Franco initially sought support from various groups, such as National syndicalism (nacionalsindicalismo) and the Roman Catholic Church (nacionalcatolicismo). The Falange, a fringe fascist inspired party during the Republic, soon transformed itself into the frame of reference in the Movimiento Nacional. In April 1937, the Falange Española Tradicionalista y de las Juntas de Ofensiva Nacional-Sindicalista ("Spanish Traditionalist Phalanx of the Assemblies of National-Syndicalist Offensive", FET y de las JONS) was created from a merger of the Carlist traditionalists with the Falange Española de las Juntas de Ofensiva Nacional-Sindicalista, which itself was issued of a merger of José Antonio Primo de Rivera's Falange Española with the national-syndicalist Juntas de Ofensiva Nacional-Sindicalista (JONS).


Unlike other ideological-based regimes' parties, such as the Italian National Fascist Party, German Nazi Party, and the Communist Party of the Soviet Union, the FET-JONS were relatively heterogeneous instead of being an ideological monolith. Because of this, the Spanish State is generally considered to be authoritarian rather than fascist; among the distinctions, fascism entails a revolutionary aim to transform society, where Franco did not seek to do so, and, to the contrary, although authoritarian, were conservative and traditional. [2][3][4][5][6] After World War II, the Falange opposed freer capital markets, but the ultimately prevailing technocrats, many of whom were linked with Opus Dei, eshewed syndicalist economics and favored increased competition as a means of achieving rapid economic growth and integration with wider Europe which meant greater democracy.[15].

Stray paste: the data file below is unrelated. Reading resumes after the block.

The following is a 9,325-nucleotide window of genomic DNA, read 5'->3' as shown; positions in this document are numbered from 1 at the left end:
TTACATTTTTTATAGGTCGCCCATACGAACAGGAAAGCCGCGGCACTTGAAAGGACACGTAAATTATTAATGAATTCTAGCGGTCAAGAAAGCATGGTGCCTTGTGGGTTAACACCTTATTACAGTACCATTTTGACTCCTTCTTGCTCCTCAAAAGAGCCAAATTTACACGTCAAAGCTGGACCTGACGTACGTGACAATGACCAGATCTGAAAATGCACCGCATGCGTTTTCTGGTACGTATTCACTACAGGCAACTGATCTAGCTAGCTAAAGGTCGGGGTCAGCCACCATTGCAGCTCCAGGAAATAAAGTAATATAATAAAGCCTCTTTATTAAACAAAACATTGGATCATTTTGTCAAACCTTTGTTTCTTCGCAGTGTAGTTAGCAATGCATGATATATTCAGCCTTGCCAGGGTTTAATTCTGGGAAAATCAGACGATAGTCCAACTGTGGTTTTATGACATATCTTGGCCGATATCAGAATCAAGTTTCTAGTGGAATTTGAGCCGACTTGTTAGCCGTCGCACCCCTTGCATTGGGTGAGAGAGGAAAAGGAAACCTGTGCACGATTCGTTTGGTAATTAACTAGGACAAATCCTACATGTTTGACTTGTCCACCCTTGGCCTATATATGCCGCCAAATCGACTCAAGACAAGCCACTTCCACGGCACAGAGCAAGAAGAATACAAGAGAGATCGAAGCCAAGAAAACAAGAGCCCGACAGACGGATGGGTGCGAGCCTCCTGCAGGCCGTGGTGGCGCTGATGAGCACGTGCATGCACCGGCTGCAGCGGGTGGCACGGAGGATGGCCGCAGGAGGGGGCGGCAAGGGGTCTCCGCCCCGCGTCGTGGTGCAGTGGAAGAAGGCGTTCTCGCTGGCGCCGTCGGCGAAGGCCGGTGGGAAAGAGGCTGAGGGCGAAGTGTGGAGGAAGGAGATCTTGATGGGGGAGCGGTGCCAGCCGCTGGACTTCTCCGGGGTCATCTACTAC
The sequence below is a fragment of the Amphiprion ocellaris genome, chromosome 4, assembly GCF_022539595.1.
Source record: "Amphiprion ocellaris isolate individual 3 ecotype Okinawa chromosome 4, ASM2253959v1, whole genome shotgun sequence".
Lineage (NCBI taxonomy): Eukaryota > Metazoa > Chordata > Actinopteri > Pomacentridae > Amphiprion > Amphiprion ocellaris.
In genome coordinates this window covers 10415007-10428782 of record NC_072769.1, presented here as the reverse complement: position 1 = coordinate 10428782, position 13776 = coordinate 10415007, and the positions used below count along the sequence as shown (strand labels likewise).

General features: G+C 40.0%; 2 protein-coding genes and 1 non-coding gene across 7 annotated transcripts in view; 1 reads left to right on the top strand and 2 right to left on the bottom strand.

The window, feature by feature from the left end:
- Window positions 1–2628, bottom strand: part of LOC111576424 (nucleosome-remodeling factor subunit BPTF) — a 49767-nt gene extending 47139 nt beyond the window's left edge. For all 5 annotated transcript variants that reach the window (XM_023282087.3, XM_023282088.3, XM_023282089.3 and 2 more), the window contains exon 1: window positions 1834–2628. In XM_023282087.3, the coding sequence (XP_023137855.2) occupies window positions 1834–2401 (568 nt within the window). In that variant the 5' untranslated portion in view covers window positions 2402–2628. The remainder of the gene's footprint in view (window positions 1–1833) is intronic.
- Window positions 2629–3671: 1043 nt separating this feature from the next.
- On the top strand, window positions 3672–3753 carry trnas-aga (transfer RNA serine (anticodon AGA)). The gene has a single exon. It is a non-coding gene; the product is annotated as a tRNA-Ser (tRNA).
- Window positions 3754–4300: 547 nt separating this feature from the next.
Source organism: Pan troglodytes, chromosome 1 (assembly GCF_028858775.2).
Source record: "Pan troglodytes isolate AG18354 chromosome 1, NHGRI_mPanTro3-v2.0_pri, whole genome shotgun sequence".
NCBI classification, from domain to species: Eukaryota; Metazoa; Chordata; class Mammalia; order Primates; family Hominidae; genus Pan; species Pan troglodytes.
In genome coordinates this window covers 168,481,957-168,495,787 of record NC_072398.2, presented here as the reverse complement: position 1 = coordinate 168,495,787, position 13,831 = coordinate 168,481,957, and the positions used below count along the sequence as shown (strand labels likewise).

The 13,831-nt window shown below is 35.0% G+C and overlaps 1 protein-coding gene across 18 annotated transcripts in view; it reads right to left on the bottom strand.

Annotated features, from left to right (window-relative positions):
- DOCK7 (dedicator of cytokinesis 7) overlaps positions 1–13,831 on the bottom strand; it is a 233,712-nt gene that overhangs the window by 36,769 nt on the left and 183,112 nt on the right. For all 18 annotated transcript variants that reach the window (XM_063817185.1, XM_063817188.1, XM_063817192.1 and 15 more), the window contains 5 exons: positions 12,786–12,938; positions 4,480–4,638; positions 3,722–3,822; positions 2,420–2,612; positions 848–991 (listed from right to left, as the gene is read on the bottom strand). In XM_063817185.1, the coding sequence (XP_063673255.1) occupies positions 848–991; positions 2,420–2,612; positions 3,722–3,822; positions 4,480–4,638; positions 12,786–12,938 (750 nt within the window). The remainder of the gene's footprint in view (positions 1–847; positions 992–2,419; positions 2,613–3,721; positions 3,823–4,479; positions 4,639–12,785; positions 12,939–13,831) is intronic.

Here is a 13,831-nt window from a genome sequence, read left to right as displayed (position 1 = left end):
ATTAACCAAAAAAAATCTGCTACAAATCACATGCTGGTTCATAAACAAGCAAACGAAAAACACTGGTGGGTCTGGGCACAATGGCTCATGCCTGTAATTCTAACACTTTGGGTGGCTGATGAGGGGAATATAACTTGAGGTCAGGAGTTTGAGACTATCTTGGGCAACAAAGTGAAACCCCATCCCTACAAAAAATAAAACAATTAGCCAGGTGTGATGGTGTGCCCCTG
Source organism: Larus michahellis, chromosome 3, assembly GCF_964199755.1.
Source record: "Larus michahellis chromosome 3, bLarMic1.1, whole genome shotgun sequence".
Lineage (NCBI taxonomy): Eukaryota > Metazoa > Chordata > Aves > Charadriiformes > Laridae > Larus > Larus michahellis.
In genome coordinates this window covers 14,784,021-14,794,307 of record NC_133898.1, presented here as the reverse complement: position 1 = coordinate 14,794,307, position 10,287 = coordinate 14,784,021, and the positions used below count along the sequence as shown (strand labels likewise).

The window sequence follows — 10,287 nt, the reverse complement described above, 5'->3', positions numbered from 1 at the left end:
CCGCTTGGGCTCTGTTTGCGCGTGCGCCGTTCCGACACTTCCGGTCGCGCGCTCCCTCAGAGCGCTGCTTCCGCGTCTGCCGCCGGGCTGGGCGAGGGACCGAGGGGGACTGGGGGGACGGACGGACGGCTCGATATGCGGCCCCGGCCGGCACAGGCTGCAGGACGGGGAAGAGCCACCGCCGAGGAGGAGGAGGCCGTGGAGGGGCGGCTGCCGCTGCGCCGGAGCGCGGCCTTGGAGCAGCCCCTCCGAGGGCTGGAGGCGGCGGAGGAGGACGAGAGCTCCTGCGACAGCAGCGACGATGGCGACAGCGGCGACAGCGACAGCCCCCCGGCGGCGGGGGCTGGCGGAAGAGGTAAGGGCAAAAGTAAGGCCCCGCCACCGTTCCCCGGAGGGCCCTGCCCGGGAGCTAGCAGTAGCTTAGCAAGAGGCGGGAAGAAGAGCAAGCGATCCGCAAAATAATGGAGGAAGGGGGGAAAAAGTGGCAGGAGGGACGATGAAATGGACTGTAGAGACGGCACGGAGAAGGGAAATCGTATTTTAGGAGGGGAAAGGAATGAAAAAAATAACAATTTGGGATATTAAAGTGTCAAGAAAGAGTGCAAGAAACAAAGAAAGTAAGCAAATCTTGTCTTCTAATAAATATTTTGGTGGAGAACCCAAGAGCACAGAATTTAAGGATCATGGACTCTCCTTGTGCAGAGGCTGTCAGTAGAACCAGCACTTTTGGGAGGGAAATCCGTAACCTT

While it included fascist elements, the Spanish State was very authoritarian: non-government trade unions and all political opponents across the political spectrum were either suppressed or tightly controlled by all means, including violent police repression. Most country towns and rural areas were patrolled by pairs of Guardia Civil, a military police for civilians, which functioned as his chief means of social control. Larger cities, and capitals, were mostly under the heavily-armed Policía Armada, commonly called grises.

Members of the oppressed ranged from trade unions to communist and anarchist organizations to liberal democrats and Catalan or Basque separatists. The Confederación Nacional del Trabajo (CNT) and the Unión General de Trabajadores (UGT) trade-unions were outlawed, and replaced in 1940 by the corporatist Sindicato Vertical. The PSOE Socialist party and the Esquerra Republicana de Catalunya (ERC) were banned in 1939, while the Communist Party of Spain (PCE) went underground. University students seeking democracy revolted in the late '60s and early '70s, which was repressed by the grises. The Basque Nationalist Party (PNV) went into exile, and in 1959, the ETA armed group was created to wage a low-intensity war against Franco. Franco, like others at the time, evidenced a concern about a possible Masonic conspiracy against his regime. Some non-Spanish authors have described it as being an "obsession"[citation needed].

Franco continued to personally sign all death warrants until just months before he died despite international campaigns requesting him to desist.


Franco's Spanish nationalism promoted a unitary national identity by repressing Spain's cultural diversity. Bullfighting and flamenco[16] were promoted as national traditions while those traditions not considered "Spanish" were suppressed. Franco's view of Spanish tradition was somewhat artificial and arbitrary: while some regional traditions were suppressed, Flamenco, an Andalusian tradition, was considered part of a larger, national identity. All cultural activities were subject to censorship, and many were plainly forbidden (often in an erratic manner). This cultural policy relaxed with time, most notably in the late 1960s and early 1970s.